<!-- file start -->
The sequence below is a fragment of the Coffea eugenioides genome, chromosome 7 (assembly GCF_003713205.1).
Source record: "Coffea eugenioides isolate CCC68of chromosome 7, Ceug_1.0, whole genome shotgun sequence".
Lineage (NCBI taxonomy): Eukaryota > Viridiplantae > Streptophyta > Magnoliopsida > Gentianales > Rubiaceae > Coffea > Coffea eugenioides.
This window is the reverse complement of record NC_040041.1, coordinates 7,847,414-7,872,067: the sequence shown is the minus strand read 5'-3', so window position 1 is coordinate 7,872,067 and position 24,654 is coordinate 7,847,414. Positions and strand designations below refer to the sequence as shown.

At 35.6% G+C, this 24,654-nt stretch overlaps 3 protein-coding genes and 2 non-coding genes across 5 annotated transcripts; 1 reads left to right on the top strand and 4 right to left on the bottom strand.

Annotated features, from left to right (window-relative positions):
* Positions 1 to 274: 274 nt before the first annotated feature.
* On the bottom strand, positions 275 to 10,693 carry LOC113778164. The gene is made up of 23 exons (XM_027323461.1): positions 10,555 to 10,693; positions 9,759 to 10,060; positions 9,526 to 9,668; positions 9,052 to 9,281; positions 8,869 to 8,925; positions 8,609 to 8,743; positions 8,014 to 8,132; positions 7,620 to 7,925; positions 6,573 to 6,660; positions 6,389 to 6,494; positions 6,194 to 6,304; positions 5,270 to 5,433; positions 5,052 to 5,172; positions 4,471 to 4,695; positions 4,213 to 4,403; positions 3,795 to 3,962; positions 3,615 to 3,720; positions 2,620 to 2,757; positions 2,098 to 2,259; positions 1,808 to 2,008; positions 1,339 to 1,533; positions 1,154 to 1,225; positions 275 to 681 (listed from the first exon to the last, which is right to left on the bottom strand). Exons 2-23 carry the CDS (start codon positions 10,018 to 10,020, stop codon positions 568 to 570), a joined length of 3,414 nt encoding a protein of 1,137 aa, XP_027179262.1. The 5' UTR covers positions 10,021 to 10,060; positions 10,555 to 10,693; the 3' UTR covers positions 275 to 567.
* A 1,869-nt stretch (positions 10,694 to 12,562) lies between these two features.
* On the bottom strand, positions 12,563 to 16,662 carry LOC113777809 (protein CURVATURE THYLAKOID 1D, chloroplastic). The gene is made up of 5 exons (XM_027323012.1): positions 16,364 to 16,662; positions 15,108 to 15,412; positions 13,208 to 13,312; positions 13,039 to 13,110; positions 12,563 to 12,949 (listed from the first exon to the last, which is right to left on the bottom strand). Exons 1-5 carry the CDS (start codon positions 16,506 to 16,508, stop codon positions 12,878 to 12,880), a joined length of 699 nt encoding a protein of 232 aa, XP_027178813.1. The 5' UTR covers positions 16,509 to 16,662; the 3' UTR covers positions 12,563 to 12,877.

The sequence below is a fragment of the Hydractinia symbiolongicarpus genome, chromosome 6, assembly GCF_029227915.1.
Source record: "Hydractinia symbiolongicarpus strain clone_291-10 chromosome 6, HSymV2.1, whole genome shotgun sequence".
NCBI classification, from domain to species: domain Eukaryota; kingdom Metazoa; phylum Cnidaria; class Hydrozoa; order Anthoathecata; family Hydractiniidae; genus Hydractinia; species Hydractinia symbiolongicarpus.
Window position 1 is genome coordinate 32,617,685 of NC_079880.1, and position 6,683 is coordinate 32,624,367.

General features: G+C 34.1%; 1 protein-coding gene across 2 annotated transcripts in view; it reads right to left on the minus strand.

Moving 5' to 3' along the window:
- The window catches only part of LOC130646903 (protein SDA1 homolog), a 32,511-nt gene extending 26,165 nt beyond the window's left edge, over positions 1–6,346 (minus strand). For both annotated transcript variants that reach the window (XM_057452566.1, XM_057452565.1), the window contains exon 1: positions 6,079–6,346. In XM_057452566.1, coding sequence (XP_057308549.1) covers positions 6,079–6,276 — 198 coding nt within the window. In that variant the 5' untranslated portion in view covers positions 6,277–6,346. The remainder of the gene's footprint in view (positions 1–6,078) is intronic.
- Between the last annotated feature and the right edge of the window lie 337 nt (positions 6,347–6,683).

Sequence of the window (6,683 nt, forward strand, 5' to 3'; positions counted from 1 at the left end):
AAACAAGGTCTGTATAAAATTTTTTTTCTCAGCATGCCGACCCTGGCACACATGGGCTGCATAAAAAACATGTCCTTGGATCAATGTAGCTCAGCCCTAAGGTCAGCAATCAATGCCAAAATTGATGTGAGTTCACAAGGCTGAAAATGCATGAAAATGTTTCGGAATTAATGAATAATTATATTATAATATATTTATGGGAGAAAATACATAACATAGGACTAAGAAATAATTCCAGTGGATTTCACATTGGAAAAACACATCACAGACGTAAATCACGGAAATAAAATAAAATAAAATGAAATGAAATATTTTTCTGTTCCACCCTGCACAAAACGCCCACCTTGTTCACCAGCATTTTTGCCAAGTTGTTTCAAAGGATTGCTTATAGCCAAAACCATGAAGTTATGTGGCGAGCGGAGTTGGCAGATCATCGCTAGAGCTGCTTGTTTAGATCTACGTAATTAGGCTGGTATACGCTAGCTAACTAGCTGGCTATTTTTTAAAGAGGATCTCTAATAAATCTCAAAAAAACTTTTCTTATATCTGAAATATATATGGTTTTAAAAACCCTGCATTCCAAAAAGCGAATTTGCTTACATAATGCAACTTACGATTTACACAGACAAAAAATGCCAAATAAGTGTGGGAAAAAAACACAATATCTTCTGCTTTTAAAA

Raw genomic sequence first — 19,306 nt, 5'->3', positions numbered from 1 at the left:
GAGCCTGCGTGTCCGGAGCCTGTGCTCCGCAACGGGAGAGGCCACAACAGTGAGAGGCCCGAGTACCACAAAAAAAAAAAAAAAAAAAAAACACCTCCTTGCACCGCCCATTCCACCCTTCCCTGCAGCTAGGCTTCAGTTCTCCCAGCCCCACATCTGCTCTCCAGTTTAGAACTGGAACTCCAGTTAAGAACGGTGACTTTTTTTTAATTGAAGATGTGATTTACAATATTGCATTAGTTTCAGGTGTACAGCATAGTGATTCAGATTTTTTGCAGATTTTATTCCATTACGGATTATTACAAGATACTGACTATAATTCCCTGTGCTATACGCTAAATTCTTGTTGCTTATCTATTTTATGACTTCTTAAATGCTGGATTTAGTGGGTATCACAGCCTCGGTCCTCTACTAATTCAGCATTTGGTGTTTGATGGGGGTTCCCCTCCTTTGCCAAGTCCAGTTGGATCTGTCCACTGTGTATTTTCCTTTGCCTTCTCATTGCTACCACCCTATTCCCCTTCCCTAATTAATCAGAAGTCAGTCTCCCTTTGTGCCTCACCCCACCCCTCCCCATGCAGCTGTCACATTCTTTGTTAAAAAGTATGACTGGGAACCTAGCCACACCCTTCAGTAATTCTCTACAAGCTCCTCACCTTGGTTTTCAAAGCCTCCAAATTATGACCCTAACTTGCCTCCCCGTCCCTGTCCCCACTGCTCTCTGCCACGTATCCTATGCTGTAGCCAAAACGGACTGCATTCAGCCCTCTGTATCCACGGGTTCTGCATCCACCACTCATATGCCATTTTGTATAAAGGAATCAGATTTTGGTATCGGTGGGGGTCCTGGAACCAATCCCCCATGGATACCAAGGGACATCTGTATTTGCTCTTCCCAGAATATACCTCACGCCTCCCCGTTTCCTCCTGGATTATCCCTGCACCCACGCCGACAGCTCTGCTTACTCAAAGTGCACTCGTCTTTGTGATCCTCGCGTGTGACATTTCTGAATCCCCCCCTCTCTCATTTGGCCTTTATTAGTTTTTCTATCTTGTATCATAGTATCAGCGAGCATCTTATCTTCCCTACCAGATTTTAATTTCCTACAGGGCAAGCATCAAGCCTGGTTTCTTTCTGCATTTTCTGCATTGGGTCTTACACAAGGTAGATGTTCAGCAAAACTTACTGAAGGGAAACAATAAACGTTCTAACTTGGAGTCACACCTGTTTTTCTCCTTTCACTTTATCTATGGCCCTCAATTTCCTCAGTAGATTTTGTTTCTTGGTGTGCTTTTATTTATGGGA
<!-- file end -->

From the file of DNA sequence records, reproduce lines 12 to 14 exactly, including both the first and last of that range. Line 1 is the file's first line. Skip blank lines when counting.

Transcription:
Source record: "Hydractinia symbiolongicarpus strain clone_291-10 chromosome 6, HSymV2.1, whole genome shotgun sequence".
NCBI classification, from domain to species: domain Eukaryota; kingdom Metazoa; phylum Cnidaria; class Hydrozoa; order Anthoathecata; family Hydractiniidae; genus Hydractinia; species Hydractinia symbiolongicarpus.
Window position 1 is genome coordinate 32,617,685 of NC_079880.1, and position 6,683 is coordinate 32,624,367.